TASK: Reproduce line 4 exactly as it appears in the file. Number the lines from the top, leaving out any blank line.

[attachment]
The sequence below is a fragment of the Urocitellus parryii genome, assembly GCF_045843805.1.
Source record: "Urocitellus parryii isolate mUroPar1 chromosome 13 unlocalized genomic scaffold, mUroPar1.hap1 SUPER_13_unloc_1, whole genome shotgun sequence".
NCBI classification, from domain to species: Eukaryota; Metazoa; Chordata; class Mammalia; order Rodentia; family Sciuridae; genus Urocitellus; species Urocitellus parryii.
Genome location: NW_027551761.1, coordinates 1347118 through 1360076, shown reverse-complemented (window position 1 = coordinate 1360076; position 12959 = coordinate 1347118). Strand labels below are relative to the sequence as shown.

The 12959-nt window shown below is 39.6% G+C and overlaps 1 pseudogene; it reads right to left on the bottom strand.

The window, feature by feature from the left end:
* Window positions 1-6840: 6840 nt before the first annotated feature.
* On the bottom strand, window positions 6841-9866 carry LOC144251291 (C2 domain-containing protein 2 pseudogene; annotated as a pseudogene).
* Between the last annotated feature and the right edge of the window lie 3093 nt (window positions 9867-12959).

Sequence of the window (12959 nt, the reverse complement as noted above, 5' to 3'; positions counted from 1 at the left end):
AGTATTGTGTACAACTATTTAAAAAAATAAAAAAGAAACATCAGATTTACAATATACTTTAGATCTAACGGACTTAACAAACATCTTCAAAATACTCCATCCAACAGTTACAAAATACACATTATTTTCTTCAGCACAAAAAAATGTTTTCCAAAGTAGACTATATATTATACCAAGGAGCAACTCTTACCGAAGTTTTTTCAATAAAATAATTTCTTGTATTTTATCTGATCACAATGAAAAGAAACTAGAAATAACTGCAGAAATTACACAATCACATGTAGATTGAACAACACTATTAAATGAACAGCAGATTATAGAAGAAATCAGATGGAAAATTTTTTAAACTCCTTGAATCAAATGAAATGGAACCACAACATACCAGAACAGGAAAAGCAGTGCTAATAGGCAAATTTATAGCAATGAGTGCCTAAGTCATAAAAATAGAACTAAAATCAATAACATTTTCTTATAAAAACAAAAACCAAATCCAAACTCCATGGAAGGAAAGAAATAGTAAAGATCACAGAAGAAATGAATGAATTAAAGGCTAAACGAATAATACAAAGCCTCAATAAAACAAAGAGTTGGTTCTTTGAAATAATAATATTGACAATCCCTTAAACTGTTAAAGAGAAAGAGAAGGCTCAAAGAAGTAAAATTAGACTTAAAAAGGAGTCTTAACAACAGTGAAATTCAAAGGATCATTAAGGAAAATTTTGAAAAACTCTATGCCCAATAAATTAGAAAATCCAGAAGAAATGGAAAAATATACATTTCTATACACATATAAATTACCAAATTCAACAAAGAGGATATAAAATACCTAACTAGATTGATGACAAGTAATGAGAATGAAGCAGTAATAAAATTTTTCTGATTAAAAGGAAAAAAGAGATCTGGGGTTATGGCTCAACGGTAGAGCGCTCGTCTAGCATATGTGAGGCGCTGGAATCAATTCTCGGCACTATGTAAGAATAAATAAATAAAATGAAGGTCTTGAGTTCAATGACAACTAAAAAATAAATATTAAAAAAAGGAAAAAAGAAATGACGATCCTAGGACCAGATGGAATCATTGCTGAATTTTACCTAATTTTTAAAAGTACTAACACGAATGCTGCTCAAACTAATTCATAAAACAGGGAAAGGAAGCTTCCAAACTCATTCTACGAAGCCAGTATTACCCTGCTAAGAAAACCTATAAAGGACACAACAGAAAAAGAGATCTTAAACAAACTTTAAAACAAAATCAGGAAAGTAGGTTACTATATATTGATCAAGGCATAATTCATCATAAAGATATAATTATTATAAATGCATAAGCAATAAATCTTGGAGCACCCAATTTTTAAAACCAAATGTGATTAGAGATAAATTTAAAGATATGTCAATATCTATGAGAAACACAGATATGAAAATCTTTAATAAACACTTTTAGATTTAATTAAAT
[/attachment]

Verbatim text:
Genome location: NW_027551761.1, coordinates 1347118 through 1360076, shown reverse-complemented (window position 1 = coordinate 1360076; position 12959 = coordinate 1347118). Strand labels below are relative to the sequence as shown.